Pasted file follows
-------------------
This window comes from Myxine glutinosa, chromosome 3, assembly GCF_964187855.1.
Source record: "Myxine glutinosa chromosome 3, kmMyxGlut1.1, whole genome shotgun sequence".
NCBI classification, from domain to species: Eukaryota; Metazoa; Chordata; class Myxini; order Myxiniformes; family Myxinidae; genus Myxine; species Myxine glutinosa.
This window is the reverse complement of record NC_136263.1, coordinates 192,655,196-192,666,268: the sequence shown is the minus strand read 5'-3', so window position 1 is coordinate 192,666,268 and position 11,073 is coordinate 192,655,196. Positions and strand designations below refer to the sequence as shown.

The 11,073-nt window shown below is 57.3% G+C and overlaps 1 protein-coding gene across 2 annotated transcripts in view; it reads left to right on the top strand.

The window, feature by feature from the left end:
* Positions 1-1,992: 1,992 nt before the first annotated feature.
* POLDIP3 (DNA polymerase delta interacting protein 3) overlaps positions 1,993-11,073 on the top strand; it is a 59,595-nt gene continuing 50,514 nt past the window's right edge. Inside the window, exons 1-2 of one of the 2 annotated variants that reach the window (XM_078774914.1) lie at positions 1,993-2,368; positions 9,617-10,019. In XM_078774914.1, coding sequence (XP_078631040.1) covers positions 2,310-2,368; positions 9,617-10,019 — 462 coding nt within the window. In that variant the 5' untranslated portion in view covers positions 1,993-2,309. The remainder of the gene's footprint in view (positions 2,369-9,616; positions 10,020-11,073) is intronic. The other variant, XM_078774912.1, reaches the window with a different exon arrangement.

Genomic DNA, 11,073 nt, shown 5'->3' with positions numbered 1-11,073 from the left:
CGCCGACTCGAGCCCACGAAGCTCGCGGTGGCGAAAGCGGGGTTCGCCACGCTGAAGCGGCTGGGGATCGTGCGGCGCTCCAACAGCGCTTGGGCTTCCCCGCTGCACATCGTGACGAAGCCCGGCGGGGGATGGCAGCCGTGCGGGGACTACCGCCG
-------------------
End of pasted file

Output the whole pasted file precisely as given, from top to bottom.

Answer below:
This window comes from Myxine glutinosa, chromosome 3, assembly GCF_964187855.1.
Source record: "Myxine glutinosa chromosome 3, kmMyxGlut1.1, whole genome shotgun sequence".
NCBI classification, from domain to species: Eukaryota; Metazoa; Chordata; class Myxini; order Myxiniformes; family Myxinidae; genus Myxine; species Myxine glutinosa.
This window is the reverse complement of record NC_136263.1, coordinates 192,655,196-192,666,268: the sequence shown is the minus strand read 5'-3', so window position 1 is coordinate 192,666,268 and position 11,073 is coordinate 192,655,196. Positions and strand designations below refer to the sequence as shown.

The 11,073-nt window shown below is 57.3% G+C and overlaps 1 protein-coding gene across 2 annotated transcripts in view; it reads left to right on the top strand.

The window, feature by feature from the left end:
* Positions 1-1,992: 1,992 nt before the first annotated feature.
* POLDIP3 (DNA polymerase delta interacting protein 3) overlaps positions 1,993-11,073 on the top strand; it is a 59,595-nt gene continuing 50,514 nt past the window's right edge. Inside the window, exons 1-2 of one of the 2 annotated variants that reach the window (XM_078774914.1) lie at positions 1,993-2,368; positions 9,617-10,019. In XM_078774914.1, coding sequence (XP_078631040.1) covers positions 2,310-2,368; positions 9,617-10,019 — 462 coding nt within the window. In that variant the 5' untranslated portion in view covers positions 1,993-2,309. The remainder of the gene's footprint in view (positions 2,369-9,616; positions 10,020-11,073) is intronic. The other variant, XM_078774912.1, reaches the window with a different exon arrangement.

Genomic DNA, 11,073 nt, shown 5'->3' with positions numbered 1-11,073 from the left:
CGCCGACTCGAGCCCACGAAGCTCGCGGTGGCGAAAGCGGGGTTCGCCACGCTGAAGCGGCTGGGGATCGTGCGGCGCTCCAACAGCGCTTGGGCTTCCCCGCTGCACATCGTGACGAAGCCCGGCGGGGGATGGCAGCCGTGCGGGGACTACCGCCG